NEW YORK -- On Tuesday, a top executive at Siebel Systems Inc., laid out the company's vision for CRM's "second chapter."
In a keynote address at CeBIT America, executive vice president David Schmaier said the industry is about to turn a corner.
"We're [currently] in chapter one of a 20-chapter book on CRM," Schmaier said, spotlighting four concerns that will dominate the market's next phase: hosted software, total cost of ownership, application integration and business insight.
Not surprisingly, Siebel has software to address each of the imperatives that Schmaier outlined.
Schmaier said that hosted software lets smaller companies benefit from CRM without a big upfront investment or a long, complex rollout. He added that hosting also allows larger businesses to extend CRM to satellite offices.
"Our vision is what we call 'CRM for everyone,'" Schmaier said.
Last fall Siebel introduced Siebel CRM OnDemand, low-cost software that IBM hosts. To bolster its strategy, Siebel acquired application service provider UpShot Corp., integrated OnDemand with its existing on-premise applications and created a path for customers to move from hosted to on-premise deployments. Two weeks ago, Siebel introduced versions of its hosted software designed for specific vertical markets.
That vertical push is part of the second trend that Schmaier cited: lowering the total cost of ownership. Companies will obviously get bigger returns on their CRM investment if the software is easier to install and configure and costs less to maintain.
To that end, Siebel has introduced nearly two dozen versions of its software designed for specific markets. Because these applications support common business practices in individual industries, companies don't need to customize as much.
"I would argue that there's no such thing as a vanilla CRM market," Schmaier said.
Ironically, one Siebel customer listening to Schmaier's address may abandon the San Mateo, Calif.-based vendor in an effort to move more vertically. Siebel inherited the Texas Credit Union League, a trade association for credit unions in Texas, in its UpShot acquisition.
Now, the Farmers Branch, Texas-based firm is wondering if it would be better served enhancing its association management system with applications designed specifically for its market and dropping the hosted UpShot software that its remote employees use.
"Would Siebel enter [ the trade association ] market?" said Bill Braun, Texas Credit Union League vice president of information systems. "It would be great if they would, but it may be too small for them."
Today's challenges, tomorrow's answers?
Other users are struggling with integration, another key challenge that Schmaier said would define the industry in the future.
Walter Dyer III, deputy director of CRM for the U.S. Department of the Navy's Navy Marine Corps Intranet, doesn't buy into any one vendor's strategy but said integration is a big concern. Functional leaders within the Navy are charged with consolidating applications and tying existing systems together.
"Every time they turn over a rock, they find two more [applications]," Dyer said.
In fact, Schmaier said some Siebel customers run as many as 5,000 different systems and struggle to gain a single view of their customers. Without a common definition of each customer, businesses can't effectively cross-sell and up-sell, he said.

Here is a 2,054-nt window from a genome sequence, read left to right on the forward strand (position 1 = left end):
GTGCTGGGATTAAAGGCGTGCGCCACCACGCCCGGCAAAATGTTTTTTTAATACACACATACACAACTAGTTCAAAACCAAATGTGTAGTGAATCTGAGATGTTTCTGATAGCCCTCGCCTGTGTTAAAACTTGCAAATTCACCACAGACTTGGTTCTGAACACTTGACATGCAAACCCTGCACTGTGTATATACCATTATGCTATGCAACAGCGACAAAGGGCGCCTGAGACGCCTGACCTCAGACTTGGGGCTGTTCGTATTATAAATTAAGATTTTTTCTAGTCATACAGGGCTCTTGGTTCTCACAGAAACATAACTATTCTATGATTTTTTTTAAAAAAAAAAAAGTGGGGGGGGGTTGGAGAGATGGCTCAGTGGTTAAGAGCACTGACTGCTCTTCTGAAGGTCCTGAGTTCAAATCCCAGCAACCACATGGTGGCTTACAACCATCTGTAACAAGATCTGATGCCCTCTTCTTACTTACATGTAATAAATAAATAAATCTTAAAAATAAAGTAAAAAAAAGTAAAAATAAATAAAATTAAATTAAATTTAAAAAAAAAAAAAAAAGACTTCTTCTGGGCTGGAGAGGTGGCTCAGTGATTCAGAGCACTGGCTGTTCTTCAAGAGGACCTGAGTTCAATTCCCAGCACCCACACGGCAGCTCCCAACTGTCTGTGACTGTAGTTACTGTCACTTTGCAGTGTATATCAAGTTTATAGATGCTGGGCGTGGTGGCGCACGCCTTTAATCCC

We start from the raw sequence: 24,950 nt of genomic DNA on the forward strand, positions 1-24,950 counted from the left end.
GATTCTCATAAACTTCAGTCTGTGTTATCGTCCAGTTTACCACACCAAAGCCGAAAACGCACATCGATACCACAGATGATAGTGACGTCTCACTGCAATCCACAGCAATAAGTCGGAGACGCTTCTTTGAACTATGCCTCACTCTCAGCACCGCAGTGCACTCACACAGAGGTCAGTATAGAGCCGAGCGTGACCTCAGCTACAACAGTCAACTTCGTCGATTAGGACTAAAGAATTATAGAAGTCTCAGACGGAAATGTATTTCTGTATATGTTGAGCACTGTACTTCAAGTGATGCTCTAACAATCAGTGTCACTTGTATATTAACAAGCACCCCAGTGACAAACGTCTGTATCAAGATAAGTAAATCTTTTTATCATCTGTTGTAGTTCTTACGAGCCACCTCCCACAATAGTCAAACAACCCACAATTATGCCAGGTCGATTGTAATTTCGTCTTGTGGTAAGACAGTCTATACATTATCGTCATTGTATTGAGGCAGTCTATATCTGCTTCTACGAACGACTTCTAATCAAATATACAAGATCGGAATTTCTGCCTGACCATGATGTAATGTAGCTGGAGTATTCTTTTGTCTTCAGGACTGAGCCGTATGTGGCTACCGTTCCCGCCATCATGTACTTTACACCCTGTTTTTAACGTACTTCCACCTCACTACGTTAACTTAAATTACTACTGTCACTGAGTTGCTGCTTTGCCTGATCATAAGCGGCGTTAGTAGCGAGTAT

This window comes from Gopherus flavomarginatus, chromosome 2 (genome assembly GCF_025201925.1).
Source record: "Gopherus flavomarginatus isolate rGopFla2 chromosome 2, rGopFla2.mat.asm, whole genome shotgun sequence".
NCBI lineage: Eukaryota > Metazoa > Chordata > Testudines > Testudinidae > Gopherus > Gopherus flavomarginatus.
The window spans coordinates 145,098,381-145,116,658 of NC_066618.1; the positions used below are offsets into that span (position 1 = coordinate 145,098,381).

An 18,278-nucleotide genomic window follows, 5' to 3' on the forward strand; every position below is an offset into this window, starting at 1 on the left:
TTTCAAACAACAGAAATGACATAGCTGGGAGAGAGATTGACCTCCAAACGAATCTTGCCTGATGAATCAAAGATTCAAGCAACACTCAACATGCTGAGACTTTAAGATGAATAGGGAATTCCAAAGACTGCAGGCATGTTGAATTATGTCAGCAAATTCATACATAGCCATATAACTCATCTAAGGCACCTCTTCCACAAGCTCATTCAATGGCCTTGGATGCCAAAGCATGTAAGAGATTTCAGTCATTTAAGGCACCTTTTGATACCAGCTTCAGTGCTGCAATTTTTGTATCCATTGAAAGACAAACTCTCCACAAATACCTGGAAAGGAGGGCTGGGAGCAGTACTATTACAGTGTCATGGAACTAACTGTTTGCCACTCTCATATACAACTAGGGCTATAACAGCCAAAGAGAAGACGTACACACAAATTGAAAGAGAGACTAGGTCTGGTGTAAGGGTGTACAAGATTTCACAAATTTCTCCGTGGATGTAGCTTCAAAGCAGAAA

Schmaier endorsed a standards-based architecture for business integration and offered Siebel's customer data integration technology, Universal Application Network, as evidence that "this is now a solvable problem."
On the analytics front, Schmaier said the market has mushroomed from its roots delivering simple reporting tools. Going forward, companies will demand software that arms workers with predictive information as they prepare to interact with customers.
Analytics is now Siebel's second largest business unit. Like other providers, it is creating software that aims to be simple enough for everyday users.
"I've yet to find a head of sales who understands something called SQL," Schmaier said.
Changes at Siebel
In his address, Schmaier did not make mention of the recent leadership change at Siebel. Earlier this month, company founder Tom Siebel stepped down as CEO and handed the reins to former IBM sales chief J. Michael Lawrie.
Some have speculated that though he will now serve as chairman of the board, Siebel's departure from day-to-day operations will lead to an executive exodus. Tom Siebel was scheduled to deliver today's keynote but bowed out, citing a last-minute scheduling conflict.
Few were surprised by the CEO change, which comes at a time when Siebel is facing increasing competition. On the on-premise software front, ERP providers like SAP AG are stepping up their CRM efforts. In the hosted arena, competitor Salesforce.com got off to a big head start, has more than 9,500 customers and is set to go public.
People, process and technology
Still, Schmaier said much of the market remains up for grabs. He said fewer than 5% of all companies currently run packaged CRM software and said internally built systems account for the majority of the industry's estimated $23 billion worth.
Schmaier also addressed the notion that CRM simply doesn't work. Some analyst reports have suggested that as many as 70% of all projects don't deliver.
Schmaier touted a February study from International Data Corp. in Framingham, Mass., that found 82% of companies generated a 50% or greater return on their CRM investment.
"We think that CRM does work," he said.
Schmaier emphasized that CRM thrives when companies set measurable business goals, get executive support and install software in a phased approach.
"If you do anything 4,000 times, you really get a lot of wisdom on how to do it," said Schmaier, referring to the number of Siebel CRM deployments. "Some of this is fundamental IT project management."